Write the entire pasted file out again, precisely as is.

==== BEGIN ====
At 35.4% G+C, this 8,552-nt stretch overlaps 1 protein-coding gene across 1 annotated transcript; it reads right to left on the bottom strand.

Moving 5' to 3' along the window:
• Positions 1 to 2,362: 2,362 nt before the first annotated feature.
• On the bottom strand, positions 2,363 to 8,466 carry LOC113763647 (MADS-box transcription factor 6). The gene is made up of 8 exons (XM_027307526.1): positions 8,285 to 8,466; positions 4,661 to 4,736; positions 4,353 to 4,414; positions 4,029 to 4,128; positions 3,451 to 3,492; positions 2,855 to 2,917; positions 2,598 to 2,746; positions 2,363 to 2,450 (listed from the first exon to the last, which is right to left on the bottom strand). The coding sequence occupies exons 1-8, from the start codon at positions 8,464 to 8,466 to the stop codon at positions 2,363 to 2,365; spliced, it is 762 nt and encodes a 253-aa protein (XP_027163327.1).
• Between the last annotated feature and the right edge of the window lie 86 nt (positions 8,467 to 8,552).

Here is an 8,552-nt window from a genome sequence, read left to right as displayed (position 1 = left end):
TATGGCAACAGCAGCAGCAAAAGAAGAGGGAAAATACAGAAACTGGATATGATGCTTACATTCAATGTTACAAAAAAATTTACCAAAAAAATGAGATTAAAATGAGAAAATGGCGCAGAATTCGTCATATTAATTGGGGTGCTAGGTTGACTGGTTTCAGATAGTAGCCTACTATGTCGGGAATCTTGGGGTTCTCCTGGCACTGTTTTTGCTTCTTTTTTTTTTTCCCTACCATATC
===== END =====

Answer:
At 35.4% G+C, this 8,552-nt stretch overlaps 1 protein-coding gene across 1 annotated transcript; it reads right to left on the bottom strand.

Moving 5' to 3' along the window:
• Positions 1 to 2,362: 2,362 nt before the first annotated feature.
• On the bottom strand, positions 2,363 to 8,466 carry LOC113763647 (MADS-box transcription factor 6). The gene is made up of 8 exons (XM_027307526.1): positions 8,285 to 8,466; positions 4,661 to 4,736; positions 4,353 to 4,414; positions 4,029 to 4,128; positions 3,451 to 3,492; positions 2,855 to 2,917; positions 2,598 to 2,746; positions 2,363 to 2,450 (listed from the first exon to the last, which is right to left on the bottom strand). The coding sequence occupies exons 1-8, from the start codon at positions 8,464 to 8,466 to the stop codon at positions 2,363 to 2,365; spliced, it is 762 nt and encodes a 253-aa protein (XP_027163327.1).
• Between the last annotated feature and the right edge of the window lie 86 nt (positions 8,467 to 8,552).

Here is an 8,552-nt window from a genome sequence, read left to right as displayed (position 1 = left end):
TATGGCAACAGCAGCAGCAAAAGAAGAGGGAAAATACAGAAACTGGATATGATGCTTACATTCAATGTTACAAAAAAATTTACCAAAAAAATGAGATTAAAATGAGAAAATGGCGCAGAATTCGTCATATTAATTGGGGTGCTAGGTTGACTGGTTTCAGATAGTAGCCTACTATGTCGGGAATCTTGGGGTTCTCCTGGCACTGTTTTTGCTTCTTTTTTTTTTTCCCTACCATATC